- Title: So Good They Can’t Ignore You: Why Skills Trump Passion in the Quest for the Work You Love (Amazon) (Goodreads)
- Author: Cal Newport
- Publication: Grand Central Publishing (Sept. 18, 2012)
- Pages: 304
- Genre: Business & Finances
- Format: Hardcover
- Source: Library
- Rating: 5/5 stars
Are you following your passion? More than likely you’re doing it wrong.
Reading So Good They Can’t Ignore You might change your mind about passion. It did for me.
For the longest time, I thought it was great to follow what makes you happy. While I was reading this book, I realized why my initial idea wasn’t always the best.
I wanted to be an actress since I watched Home Alone for the first time when I was a kid. The career looked like fun. Throughout middle and high school, I took theatre classes and performed various stage productions.
While I was taking those opportunities, I realized I had a knack for scriptwriting, but didn’t pay much attention to it.
Eventually, I majored in theatre in college. The excitement for acting began to wane as my interest for scriptwriting grew. There weren’t many writing opportunities, so I took the little what was offered and a playwriting apprenticeship outside of school.
Not only did writing made me happy, but I also wanted to get better at it. Something I didn’t mainly think about when I was on the acting path.
After undergrad, I moved on to obtain my master’s degree in dramatic writing, a study mixing playwriting, screenwriting, and television writing altogether.
To this day, I continue to learn by endlessly writing, submitting scripts to competitions, and reading books on the craft.
Cal Newport’s main point in So Good They Can’t Ignore You is to have passion following you instead you following it.
Ask yourself consistently what do you enjoy and how to get better at it. The better your skills, the more valuable you are in the career market.
Here are some key terms in So Good They Can’t Ignore You you’ll find.
- Career capital
- Craftsman mindset
- Deliberate practice
- Pasion mindset
Career capital is the number of rare skills you obtain in your field.
How many languages you know working at the UN? What skills make you stand out as a photographer than the rest?
The main goal of upgrading your career capital is to know what the average don’t know, to do what they don’t do. That’s how you become extraordinary.
As you grow, you’ll become a valuable asset to your employer. If you’re working solo, potential clients will be banging on your door and jamming your inbox for your expertise.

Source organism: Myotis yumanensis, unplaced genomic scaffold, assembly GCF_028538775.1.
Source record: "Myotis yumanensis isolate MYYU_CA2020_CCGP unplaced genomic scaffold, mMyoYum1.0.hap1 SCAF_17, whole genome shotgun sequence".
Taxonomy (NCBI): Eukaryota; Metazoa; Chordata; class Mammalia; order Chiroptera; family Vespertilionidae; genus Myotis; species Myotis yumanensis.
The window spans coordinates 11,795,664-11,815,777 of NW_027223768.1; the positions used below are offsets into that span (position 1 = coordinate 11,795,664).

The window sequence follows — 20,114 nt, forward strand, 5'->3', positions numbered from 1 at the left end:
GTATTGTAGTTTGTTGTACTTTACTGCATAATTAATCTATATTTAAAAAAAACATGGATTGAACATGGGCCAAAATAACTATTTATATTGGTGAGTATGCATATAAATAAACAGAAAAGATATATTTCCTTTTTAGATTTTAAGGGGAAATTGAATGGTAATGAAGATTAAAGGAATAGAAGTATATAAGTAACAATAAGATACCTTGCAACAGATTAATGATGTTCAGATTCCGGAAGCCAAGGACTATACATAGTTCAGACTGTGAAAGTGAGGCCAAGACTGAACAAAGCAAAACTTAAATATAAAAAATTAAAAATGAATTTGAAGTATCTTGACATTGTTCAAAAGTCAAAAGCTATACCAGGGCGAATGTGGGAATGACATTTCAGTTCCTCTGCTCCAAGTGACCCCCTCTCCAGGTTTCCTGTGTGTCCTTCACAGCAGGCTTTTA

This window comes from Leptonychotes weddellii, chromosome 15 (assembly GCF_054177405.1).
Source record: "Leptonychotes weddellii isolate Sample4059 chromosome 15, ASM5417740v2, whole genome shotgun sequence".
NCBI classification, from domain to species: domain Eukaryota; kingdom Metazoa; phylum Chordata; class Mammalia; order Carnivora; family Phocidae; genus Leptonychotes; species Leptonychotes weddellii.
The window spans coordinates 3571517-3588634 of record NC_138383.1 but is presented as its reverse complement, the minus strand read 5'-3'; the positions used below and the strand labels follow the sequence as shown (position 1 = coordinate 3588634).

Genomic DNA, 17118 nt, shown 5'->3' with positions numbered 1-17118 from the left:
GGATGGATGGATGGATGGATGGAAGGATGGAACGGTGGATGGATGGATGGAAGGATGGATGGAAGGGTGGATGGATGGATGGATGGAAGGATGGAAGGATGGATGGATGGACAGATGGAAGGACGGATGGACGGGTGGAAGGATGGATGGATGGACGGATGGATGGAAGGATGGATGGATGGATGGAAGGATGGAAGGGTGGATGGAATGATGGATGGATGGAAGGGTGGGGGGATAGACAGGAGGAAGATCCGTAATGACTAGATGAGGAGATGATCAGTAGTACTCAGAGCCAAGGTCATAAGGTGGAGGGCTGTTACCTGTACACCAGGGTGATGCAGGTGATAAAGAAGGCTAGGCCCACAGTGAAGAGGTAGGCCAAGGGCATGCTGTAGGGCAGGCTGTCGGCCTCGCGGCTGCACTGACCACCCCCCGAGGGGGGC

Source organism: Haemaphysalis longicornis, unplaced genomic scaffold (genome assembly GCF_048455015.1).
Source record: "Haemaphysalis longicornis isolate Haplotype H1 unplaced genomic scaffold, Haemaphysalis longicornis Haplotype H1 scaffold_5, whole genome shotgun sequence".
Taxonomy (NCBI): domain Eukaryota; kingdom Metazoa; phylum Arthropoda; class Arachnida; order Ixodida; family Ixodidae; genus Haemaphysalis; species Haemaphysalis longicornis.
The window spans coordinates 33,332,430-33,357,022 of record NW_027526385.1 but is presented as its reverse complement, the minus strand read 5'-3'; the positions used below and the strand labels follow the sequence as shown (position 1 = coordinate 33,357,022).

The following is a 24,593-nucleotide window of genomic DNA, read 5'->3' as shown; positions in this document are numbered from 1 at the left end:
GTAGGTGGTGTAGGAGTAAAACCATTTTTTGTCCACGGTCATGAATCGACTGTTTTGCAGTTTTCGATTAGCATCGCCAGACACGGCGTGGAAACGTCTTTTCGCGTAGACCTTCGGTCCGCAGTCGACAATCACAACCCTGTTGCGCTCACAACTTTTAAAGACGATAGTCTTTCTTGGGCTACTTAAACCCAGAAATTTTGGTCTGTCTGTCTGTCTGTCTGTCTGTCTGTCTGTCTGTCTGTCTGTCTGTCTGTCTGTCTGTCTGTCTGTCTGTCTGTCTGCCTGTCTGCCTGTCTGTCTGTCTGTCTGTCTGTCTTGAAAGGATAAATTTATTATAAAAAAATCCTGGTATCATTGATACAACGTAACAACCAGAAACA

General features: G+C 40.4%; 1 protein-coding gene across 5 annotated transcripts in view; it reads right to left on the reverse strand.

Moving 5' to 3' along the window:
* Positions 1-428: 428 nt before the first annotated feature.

The more career capital, the better. You’ll be able to shape your schedule and choose your projects.
The craftsman mindset is to improve your craft, experimenting with your skills endlessly.Newport uses TV writer Alex Berger as a craftsman example.
Berger moved to Los Angeles and began writing for National Lampoon magazine. Seeing it wasn’t taking him where he wanted to go with his writing, he landed a TV writing position working on multiple scripts at once. Eventually, he fell in the TV producer’s seat.
How? He never stopped writing and always reached for the opportunities to do better.
Now, if he came to Hollywood following his passion, he would’ve dropped out as soon as the work grew too hectic. Hollywood’s no kids playground. To get stronger, you need deliberate practice.
Deliberate practice is repeatedly improving and asking for feedback on your skills. Plus, it’s stretching yourself out to do the uncomfortable until it becomes the new comfortable.
Back in college, for example, I wanted to lose weight. I started walking around the school track field for 30 minutes about 4-5 times a week. The workout was more than I was used to so it worked.
Later on, I went up to walking for 45 minutes to two hours (only on weekends). Doing this five times a week helped me lose weight (my legs hated me for it though).
If you dream of being a successful travel blogger, don’t quit your day job and try to live off overseas like you’re Tim Ferriss. You’re working with passion the wrong way with this mindset.
If you want to blog about the best restaurants in Paris or your encounter with the Maori tribe in New Zealand, you have to let the passion follow you by:
- learning survival skills
- learn multiple languages (become a teacher or a translator)
- Develop expert traveling tips (right time to book a flight, passports, etc.)
- Blogging experience
- Expert knowledge of various cultures and customs
- Travel writing (travel reviews, submitting stories to travel magazines)
Become a master of these skills, and the world will become your oyster. You’ll have travel opportunities coming left and right.
So Good They Can’t Ignore You has changed my outlook on passion. Passion is more about career development than searching for that one “happily ever after” fulfilling career.
After reading Deep Work, I knew this book wasn’t going to be a disappointment. Cal Newport always takes the concept of work success to a whole new level.
What is your definition of passion? Do you agree with Cal Newport’s argument on passion or not?
Related book reviews:
- Deep Work by Cal Newport
- The 10x rule by Grant Cardone
- The Art of Doing by Camille Sweeney & Josh Gosfield
(Book Pic: Goodreads)